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Abu Dhabi, UAESaturday 23 June 2018

Charlie Gard dies in hospice the day after High Court agrees end-of-life plan

Mother of sick baby at the centre of a court battle pays tribute to her ‘beautiful little boy’

 
Charlie Gard, the sick baby at the centre of a court battle over his medical treatment, has died a day after court agreed an end-of-life plan
Charlie Gard, the sick baby at the centre of a court battle over his medical treatment, has died a day after court agreed an end-of-life plan

The terminally ill British baby at the centre of a high-profile court battle has died, his parents have confirmed.

Charlie Gard passed away in a hospice a day after a High Court judge in London agreed an end-of-life plan. His death comes just days before his first birthday.

In a statement released on Friday evening, his mother, Connie Yates, said: “Our beautiful little boy has gone. We are so proud of you, Charlie.”

The infant had a rare genetic disease which left him brain damaged and unable to breathe unaided. He was being cared for at Great Ormond Street Hospital (GOSH) in London.

Doctors at the hospital, which specialises in paediatric care, said that the youngster should be taken off life support, which was only prolonging his suffering.

In a case which caught the attention of the world, his parents had hoped to take their son to the U.S. where he would be given nucleoside therapy. Both US President Donald Trump and the Pope had offered to intervene to help Charlie receive the treatment.

However on Thursday, a High Court judge agreed an end-of-life plan to move Charlie to a hospice and have his life support withdrawn.

Judge Mr Justice Nicholas Francis said it was “inevitable” that he would die soon afterwards.

The judge had initially given Charlie’s parents a deadline of noon on Thursday to agree care plans with GOSH.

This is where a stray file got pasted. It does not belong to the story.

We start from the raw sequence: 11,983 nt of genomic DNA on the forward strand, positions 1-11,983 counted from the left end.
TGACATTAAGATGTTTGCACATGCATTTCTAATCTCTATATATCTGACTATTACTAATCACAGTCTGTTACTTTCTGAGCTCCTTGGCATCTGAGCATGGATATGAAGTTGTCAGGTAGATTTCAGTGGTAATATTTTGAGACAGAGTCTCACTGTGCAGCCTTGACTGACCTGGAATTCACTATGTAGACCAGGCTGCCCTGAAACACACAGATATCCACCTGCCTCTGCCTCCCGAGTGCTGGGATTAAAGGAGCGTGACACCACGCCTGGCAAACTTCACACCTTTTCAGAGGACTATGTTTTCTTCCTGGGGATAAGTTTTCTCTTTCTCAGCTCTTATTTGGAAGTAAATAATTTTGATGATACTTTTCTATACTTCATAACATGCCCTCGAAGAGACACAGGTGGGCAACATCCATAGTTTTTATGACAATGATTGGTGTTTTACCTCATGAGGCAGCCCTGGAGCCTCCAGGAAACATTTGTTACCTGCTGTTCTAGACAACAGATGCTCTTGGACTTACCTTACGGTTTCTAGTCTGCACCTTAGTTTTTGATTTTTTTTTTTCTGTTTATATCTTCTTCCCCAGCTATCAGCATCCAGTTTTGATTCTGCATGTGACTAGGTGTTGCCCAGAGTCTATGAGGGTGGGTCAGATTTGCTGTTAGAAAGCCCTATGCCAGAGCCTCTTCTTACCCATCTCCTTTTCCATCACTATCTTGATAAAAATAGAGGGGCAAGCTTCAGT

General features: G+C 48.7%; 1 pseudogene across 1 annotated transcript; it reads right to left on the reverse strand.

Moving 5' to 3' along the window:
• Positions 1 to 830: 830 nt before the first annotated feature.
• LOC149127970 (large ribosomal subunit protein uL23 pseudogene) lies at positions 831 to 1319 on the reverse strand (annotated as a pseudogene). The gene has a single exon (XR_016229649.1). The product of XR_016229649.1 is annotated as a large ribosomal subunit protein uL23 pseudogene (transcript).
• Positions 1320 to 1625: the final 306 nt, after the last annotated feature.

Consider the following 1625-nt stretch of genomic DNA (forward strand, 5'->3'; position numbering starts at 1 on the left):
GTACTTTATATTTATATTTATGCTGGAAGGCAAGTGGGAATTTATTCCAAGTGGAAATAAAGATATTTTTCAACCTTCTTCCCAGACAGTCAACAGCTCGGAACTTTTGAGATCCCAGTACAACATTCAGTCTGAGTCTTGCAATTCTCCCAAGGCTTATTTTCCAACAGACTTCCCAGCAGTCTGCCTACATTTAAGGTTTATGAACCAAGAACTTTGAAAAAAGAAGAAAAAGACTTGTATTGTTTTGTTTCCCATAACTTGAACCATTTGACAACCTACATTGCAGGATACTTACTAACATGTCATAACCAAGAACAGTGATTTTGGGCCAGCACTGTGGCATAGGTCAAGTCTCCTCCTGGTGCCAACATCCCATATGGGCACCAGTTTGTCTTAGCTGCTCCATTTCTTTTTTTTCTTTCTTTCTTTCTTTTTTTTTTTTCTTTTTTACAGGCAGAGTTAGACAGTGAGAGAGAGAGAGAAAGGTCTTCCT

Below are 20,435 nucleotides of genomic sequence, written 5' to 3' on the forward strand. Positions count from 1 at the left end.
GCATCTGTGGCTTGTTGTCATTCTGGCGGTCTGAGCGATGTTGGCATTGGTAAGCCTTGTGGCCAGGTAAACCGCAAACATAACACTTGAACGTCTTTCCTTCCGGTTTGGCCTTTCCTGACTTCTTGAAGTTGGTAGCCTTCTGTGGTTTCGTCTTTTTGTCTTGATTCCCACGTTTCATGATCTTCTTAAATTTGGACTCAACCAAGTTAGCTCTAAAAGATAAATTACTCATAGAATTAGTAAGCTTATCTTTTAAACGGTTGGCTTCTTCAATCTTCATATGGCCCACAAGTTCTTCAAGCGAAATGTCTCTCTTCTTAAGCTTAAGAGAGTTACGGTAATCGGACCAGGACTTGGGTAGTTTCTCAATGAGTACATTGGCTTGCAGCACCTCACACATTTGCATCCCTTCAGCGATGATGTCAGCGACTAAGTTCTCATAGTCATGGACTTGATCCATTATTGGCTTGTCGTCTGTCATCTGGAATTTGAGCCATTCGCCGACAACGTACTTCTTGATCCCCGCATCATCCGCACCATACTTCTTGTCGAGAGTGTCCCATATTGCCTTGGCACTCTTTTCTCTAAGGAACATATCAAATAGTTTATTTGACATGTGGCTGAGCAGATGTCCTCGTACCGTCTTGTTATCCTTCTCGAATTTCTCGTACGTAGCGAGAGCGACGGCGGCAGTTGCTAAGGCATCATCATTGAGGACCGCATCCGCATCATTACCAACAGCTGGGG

However, Connie Yates and Chris Gard were unable to settle the dispute over their son’s treatment. Having initially petitioned to take their child home, they then said he should receive life support treatment in a hospice for several days.

Senior staff at GOSH described their wishes as “not in any way viable” and that Charlie’s treatment should end shortly after arriving at the hospice.

The High Court decision indicates both parties failed to come to an agreement.

Earlier this week Charlie’s parents ended their legal fight to take him to the United States for experimental treatment.

Grant Armstrong, the lawyer representing Connie Yates and Chris Gard, told the judge Nicholas Francis that "time had run out" for the 11-month-old.

"For Charlie it is too late. The damage has been done," Mr Armstrong said.

Speaking outside the High Court, Mr Gard described his son as a "warrior" and said he did not believe he would make his first birthday in two weeks time.

Charlie's mother told the court that they had fought to give their baby a chance at life.

She added: "A whole lot of time has been wasted. We are sorry we could not save you."

Mr Gard and Ms Yates made the decision after US neurologist Dr Michio Hirano said he was no longer willing to offer their son experimental treatment, having examined Charlie's latest brain scans.

Judge Francis had scheduled a two-day hearing to consider fresh evidence by Dr Hirano who had come to London from Columbia Medical Center in New York to examine Charlie.

However, Armstrong said that due to delay the "window of opportunity" to treat the child had been lost.